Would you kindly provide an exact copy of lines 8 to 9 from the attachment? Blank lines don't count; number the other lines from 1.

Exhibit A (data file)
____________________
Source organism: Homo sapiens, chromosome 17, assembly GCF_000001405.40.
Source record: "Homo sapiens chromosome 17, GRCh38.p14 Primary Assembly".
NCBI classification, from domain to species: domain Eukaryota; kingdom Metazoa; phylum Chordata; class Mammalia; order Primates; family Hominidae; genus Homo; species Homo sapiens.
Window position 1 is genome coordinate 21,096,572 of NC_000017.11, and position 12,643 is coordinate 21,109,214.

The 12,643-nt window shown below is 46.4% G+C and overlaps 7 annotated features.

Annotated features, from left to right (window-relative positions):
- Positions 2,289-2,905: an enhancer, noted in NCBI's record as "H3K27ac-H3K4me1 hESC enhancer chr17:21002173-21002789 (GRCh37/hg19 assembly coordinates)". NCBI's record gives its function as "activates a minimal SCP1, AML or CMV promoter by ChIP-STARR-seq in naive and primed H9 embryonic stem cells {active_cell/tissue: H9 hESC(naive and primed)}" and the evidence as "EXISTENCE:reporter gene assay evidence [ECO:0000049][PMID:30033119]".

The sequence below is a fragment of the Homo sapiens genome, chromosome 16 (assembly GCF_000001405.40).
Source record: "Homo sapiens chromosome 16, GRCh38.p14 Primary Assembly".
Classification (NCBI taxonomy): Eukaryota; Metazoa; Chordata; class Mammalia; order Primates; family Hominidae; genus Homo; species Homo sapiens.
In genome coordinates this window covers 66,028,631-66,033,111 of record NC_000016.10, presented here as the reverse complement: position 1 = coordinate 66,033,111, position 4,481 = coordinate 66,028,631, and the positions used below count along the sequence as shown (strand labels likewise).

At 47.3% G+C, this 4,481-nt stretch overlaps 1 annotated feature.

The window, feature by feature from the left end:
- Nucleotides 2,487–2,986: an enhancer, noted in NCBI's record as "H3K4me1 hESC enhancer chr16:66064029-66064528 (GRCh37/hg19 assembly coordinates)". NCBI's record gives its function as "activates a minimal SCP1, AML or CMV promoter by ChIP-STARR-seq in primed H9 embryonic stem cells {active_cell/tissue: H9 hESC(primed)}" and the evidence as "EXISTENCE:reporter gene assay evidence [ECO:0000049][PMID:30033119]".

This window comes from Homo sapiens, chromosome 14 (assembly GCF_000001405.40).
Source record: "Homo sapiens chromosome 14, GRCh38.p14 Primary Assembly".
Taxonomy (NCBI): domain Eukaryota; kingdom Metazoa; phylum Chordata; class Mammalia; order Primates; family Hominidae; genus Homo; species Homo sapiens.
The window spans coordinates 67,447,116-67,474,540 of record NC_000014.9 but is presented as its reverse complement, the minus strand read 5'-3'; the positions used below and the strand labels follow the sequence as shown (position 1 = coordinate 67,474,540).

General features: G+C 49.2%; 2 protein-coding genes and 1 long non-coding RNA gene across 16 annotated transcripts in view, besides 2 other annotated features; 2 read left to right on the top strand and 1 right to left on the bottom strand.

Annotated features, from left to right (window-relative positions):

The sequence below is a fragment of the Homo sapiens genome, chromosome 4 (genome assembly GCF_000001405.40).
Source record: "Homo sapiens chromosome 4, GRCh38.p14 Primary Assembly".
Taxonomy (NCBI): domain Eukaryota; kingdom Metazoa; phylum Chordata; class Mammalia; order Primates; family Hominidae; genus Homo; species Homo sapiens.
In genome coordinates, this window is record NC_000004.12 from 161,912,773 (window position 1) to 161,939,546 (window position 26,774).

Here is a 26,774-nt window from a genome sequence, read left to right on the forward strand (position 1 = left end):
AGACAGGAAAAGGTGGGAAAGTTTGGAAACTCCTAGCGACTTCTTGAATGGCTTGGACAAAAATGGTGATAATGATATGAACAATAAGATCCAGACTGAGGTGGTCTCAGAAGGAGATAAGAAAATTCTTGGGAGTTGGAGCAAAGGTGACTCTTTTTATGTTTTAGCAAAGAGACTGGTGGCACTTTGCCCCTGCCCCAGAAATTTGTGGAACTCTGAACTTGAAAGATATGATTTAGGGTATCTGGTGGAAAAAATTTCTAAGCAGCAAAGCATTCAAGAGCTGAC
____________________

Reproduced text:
The sequence below is a fragment of the Homo sapiens genome, chromosome 16 (assembly GCF_000001405.40).
Source record: "Homo sapiens chromosome 16, GRCh38.p14 Primary Assembly".